The survey data is more comprehensive than previously available on this subject. Previous studies have, for example, focused on public libraries (e.g. Helmick & Swigger, 2006), academic libraries (e.g. Oberg et al. 1992 and successive studies), specific functional areas (see association standards) or non-library skills (e.g. Mosley & Kaspar, 2008, Arns & Price, 2007). This survey in its content and its respondents crossed public and technical services, technical and interpersonal skills, and public and academic libraries.
The paper will present findings in the context of efforts to define library practice, as was anticipated by the LSSCP grant proposal. It is of special interest to compare the coverage of the topics considered to be support staff duties, with those proposed as essential for MLS librarians. For example, the LSS survey appears to incorporate more public-library-oriented areas.
Helmick, C., & Swigger, K. (2006). Core competencies of library practitioners. Public Libraries, 45(2), 54-69
Terrell G. Russell and Cassidy R. Sugimoto
MPACT Family Trees:
Academic genealogy is valuable because it provides context, history and has the potential to predict future trends in the field. However, it is most commonly done casually and without the rigor to provide a platform for discussion beyond the anecdote. This paper presents a novel technique for calculating genealogical scores for individuals and academic “families.” This data-driven technique provides a platform for greater contextualization and insight into an academic's legacy.
Everything Old is New Again:
This paper reports the results of research to determine if the I-School movement represents a deliberate split in disciplinary approach from library and information science as previously constructed; a conflict in approach to traditional library school programs; or an ingestion of traditional disciplinary content into a new iField. Beginning in the late 1990s, the media took up the question of the continued existence of libraries, and accusations that ALA accredited programs are not preparing professionals to work in libraries have followed. Leaders of the I-School movement (http://ischools.org) have reaffirmed their support for education rooted in traditional library education despite changes in disciplinary labels, curricula, and faculty research agendas.
The research was guided by the following questions:
Data collection included content analysis of: course names and course descriptions; new faculty position announcements; postings to the Jesse listserv; and abstracts and papers from the 2005 and 2007 annual I-Schools conferences, These were analyzed to determine if changes in curriculum, nature of faculty research, and professional language use had occurred.
i-Create Accelerated Discovery: A 2020 Educational Vision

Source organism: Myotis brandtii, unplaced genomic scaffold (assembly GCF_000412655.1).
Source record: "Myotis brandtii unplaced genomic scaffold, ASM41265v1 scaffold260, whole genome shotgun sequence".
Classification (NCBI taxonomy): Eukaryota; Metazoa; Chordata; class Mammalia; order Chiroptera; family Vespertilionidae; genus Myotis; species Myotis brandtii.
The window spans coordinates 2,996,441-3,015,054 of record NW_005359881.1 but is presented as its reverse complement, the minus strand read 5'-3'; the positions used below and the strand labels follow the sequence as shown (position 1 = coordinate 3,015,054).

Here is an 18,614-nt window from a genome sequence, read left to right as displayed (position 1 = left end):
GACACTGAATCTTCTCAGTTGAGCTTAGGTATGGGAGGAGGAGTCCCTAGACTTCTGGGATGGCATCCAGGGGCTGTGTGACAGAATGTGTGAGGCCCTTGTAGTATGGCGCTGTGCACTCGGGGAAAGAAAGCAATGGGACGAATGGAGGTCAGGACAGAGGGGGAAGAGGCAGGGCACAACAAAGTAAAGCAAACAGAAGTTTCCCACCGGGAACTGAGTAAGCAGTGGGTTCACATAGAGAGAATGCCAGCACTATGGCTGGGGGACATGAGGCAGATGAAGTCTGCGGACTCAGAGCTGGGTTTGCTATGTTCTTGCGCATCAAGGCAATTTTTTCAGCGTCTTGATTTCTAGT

This paper explores a targeted educational initiative for LIS and i-Schools—that of promoting accelerated discovery throughout the arts, sciences, professions and the general public. A few research and governmental organizations have already adopted the mission of accelerating discovery. Within information science and professionalism, the integrative concept of discovery potentially provides a clear outcome metric for information seekers—the successful culmination of inquiry. Discovery acceleration heuristics can also guide the development and operation of numerous, supportive information infrastructures, including ambient information environments. The mission of accelerated discovery can also serve to bridge long-standing splits within the information professions (e.g., between system and user orientations and between theory and practice advocates).
A requisite approach to accelerating discovery is time compression—a systematic reduction of the time span between a seminal inquiry about a given theme and its successful culmination as a personally or socially acknowledged discovery. Scientific and mathematical discoveries, for example, required about 300 years during ancient times, about 100-200 years during the middle ages, and about 10-60 years in recent times. Concepts that lead to a discovery are distributed in statistically predictable ways along a chronological timeline, and are numerically limited to about seven key elements, in accordance with the limits of human short-term memory (Harmon, 1973). Thus, information retrieval efforts can be directed to scan for key concepts along timeline positions and organize them into patterns most likely to produce a discovery (Harmon, 1978). A discovery may thus be defined as a complete and ordered set of cognitive elements or chunks aligned to produce a breakthrough (Goffman and Harmon, 1971). Through the systematic application of time compression and conceptual ordering, future scientific discovery time spans might be drastically reduced.